Williams is regarded by some as one of America's finest, and his new book comes in a large format to accommodate the famously long lines in which high style grapples with quotidian desires and disappointments. The early poems are openly portentous, the later ones a Jamesian wrestle with consciousness or a regular guy's confrontations with suffering humanity. Suffering looms large throughout, in fact, a mite wordy for my taste, trying all sorts on for size, from Greek myth to Raymond Carver. There's plenty of real perception and insight, but it's always in danger of being pushed down onto its knees in the chapel perilous of cosmic significance.
! These Jaundiced Loves by Christopher Pilling, Peterloo pounds 14.95.
A complete translation of Tristan Corbiere's Les Amours Jaunes with French and English texts on facing pages. Corbiere (1845-75), one of Verlaine's four poetes maudits, is difficult enough in the original and next to impossible in English, which has stimulated Pilling to this 25-year labour of love. "No poet of half his greatness is so undervalued and unread," said Randall Jarrell, and Eliot wrote that he was as important to him as Laforgue and Donne. The translations heroically attempt to reproduce much of the quirky idiom and formal brilliance of the original, whose multiplicity of voices is as "dialogic" as any Bakhtin could have wished. A "poet by default" engaged in merciless self-examination, Corbiere shows up acres of 20th century French poems for the pallid things they are.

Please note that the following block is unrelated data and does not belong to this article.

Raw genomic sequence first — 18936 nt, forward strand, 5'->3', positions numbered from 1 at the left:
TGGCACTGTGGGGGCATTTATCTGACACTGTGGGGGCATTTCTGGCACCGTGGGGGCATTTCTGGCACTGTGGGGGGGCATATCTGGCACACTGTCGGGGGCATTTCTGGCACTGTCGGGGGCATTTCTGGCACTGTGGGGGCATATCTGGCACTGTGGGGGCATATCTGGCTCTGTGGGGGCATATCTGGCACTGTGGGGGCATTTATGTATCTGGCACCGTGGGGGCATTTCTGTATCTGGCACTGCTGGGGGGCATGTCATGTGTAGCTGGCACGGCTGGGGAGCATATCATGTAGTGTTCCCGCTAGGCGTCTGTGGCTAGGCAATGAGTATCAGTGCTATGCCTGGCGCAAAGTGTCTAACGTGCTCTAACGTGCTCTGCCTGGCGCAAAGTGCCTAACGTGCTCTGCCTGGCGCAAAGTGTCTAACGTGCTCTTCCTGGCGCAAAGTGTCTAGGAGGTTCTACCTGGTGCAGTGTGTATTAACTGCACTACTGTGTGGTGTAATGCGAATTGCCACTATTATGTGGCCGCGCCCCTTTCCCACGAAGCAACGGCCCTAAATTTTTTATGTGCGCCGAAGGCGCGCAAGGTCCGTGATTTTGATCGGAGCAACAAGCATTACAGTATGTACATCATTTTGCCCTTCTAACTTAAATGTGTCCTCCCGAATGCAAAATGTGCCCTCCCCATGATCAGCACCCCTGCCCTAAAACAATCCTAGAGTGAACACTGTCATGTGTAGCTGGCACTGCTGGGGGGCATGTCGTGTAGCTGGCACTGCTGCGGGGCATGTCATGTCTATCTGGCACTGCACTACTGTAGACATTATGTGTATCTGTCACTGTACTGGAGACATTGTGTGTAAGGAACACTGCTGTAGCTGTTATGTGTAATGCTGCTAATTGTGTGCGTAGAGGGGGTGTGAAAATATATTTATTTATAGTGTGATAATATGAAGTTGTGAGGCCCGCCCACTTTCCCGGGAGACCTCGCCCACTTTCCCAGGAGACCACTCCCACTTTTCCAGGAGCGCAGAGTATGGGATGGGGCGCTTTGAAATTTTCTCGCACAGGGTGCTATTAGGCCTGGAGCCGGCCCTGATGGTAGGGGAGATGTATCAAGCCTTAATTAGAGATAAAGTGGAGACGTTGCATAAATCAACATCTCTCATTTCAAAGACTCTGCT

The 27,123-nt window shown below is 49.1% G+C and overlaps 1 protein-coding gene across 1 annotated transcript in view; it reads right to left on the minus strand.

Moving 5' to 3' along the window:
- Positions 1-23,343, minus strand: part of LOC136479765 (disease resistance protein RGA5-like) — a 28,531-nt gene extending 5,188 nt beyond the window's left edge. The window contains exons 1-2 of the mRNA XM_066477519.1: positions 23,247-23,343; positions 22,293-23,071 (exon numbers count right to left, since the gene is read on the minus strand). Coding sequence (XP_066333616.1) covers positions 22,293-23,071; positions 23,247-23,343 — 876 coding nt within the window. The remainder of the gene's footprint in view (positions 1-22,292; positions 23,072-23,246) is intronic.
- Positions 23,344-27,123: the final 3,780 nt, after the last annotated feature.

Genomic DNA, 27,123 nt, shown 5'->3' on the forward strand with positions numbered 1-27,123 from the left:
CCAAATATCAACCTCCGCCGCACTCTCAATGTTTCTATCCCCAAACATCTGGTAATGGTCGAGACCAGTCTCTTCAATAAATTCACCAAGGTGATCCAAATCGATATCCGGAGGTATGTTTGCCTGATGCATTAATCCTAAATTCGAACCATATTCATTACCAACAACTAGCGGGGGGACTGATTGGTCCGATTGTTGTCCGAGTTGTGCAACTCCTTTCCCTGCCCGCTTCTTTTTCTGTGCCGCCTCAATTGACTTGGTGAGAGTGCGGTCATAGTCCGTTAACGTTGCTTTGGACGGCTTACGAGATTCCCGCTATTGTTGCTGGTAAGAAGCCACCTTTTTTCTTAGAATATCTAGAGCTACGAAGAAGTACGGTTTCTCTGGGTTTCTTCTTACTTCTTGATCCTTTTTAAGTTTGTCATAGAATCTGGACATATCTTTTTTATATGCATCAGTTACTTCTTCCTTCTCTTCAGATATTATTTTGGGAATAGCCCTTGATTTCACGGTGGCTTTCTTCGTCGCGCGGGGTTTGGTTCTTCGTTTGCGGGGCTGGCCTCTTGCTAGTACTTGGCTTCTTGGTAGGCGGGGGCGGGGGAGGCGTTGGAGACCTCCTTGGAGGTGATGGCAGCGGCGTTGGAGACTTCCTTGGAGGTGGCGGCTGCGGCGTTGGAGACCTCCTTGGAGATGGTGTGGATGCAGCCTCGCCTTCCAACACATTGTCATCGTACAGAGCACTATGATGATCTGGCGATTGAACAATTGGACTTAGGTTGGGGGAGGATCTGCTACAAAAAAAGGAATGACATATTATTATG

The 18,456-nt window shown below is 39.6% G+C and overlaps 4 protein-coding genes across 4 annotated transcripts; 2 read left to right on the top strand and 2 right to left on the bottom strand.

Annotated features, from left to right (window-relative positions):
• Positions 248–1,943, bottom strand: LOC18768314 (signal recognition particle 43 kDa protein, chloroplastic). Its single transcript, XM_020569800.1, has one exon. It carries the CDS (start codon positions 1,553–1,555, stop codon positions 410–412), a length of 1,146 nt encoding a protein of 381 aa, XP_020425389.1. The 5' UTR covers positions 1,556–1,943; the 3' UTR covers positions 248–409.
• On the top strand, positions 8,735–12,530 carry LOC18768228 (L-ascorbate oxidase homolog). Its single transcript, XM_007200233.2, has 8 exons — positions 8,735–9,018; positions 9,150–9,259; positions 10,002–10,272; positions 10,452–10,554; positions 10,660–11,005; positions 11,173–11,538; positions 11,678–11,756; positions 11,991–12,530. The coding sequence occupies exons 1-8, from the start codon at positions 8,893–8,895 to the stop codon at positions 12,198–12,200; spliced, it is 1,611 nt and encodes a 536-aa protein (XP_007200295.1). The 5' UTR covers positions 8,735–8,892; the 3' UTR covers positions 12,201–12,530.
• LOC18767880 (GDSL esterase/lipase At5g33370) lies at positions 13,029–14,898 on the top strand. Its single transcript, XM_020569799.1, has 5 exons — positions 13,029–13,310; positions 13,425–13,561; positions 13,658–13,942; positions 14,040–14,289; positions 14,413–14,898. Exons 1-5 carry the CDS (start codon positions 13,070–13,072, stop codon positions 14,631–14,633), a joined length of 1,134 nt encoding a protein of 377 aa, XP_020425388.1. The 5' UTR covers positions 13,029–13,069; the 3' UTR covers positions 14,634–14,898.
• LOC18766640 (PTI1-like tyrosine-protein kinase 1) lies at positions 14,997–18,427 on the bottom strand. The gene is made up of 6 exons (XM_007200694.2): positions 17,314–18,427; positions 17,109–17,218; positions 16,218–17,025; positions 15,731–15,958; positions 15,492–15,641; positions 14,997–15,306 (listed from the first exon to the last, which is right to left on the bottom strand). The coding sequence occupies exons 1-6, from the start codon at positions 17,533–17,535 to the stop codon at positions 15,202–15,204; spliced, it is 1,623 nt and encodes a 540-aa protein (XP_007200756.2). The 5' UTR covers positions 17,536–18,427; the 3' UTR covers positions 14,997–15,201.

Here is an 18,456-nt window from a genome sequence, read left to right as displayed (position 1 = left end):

! The Mersey Goldfish by Ian Duhig, Bloodaxe pounds 6.95.
Neil Kinnock and Roy Hattersley supply two of the blurb's three endorsements of Duhig's last book - "profoundly and uproariously funny" - which must set some kind of Merseyside record. Duhig is of Irish Catholic extraction, much possessed of wordplay, etymology and the clash engendered by collisions between "high" and "low" registers in history, art, scholarship, etc. Tall stories and learned disquisitions alternate with domestic poems about children, home, travel. School of Muldoon (with Joyce and Flann O'Brien waving in the wings) but without the master's wickedly light and lightly wicked touch.Reuse content